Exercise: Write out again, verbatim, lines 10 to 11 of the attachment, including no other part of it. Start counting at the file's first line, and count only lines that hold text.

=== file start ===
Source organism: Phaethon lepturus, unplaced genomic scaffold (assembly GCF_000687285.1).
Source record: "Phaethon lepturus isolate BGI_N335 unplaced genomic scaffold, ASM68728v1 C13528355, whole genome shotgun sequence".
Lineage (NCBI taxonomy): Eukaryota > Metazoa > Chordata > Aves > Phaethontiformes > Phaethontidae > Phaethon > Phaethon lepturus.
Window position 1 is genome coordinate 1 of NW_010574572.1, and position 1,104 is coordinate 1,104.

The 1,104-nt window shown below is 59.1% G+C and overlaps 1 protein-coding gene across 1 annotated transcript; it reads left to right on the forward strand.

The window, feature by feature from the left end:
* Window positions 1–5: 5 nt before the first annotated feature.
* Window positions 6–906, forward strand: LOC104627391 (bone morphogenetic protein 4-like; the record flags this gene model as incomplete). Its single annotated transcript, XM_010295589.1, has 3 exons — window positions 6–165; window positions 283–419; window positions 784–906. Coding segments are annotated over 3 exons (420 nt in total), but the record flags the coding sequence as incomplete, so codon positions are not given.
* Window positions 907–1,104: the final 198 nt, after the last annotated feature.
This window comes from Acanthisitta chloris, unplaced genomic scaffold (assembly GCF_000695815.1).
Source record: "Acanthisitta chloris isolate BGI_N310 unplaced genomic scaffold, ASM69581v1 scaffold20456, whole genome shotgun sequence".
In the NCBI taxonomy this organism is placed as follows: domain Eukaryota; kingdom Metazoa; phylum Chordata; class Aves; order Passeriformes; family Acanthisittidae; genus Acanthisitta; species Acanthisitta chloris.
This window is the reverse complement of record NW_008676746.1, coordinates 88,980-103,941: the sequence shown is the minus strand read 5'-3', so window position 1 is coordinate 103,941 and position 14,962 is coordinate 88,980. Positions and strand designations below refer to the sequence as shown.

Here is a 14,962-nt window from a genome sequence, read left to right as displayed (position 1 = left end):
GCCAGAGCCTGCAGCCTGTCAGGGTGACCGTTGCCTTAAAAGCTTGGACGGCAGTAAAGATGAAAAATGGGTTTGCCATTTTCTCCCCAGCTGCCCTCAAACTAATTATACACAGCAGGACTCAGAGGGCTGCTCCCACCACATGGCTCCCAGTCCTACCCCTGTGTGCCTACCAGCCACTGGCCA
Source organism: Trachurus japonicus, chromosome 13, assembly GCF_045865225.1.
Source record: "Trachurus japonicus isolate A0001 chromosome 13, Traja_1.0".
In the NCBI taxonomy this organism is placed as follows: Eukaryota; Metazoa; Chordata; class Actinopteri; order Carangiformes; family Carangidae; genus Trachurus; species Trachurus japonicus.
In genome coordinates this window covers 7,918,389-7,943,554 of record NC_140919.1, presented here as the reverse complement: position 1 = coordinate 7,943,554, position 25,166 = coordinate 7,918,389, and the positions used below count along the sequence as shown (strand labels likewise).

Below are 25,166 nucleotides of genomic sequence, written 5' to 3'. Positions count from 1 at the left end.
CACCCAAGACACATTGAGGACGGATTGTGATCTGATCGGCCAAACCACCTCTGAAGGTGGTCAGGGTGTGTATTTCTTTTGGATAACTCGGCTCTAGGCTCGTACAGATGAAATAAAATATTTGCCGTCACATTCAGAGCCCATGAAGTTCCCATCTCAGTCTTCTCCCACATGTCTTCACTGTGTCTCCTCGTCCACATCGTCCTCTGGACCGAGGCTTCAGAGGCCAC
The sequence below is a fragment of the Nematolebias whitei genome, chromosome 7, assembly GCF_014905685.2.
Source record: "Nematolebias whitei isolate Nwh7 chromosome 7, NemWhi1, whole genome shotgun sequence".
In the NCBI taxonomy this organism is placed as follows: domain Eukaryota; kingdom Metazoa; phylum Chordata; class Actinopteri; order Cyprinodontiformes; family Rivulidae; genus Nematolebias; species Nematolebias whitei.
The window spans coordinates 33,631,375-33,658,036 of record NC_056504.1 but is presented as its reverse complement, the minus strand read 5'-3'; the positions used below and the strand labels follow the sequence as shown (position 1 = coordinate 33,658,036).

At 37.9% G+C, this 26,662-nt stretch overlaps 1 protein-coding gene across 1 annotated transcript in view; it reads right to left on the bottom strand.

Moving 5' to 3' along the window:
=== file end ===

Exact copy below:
This window comes from Acanthisitta chloris, unplaced genomic scaffold (assembly GCF_000695815.1).
Source record: "Acanthisitta chloris isolate BGI_N310 unplaced genomic scaffold, ASM69581v1 scaffold20456, whole genome shotgun sequence".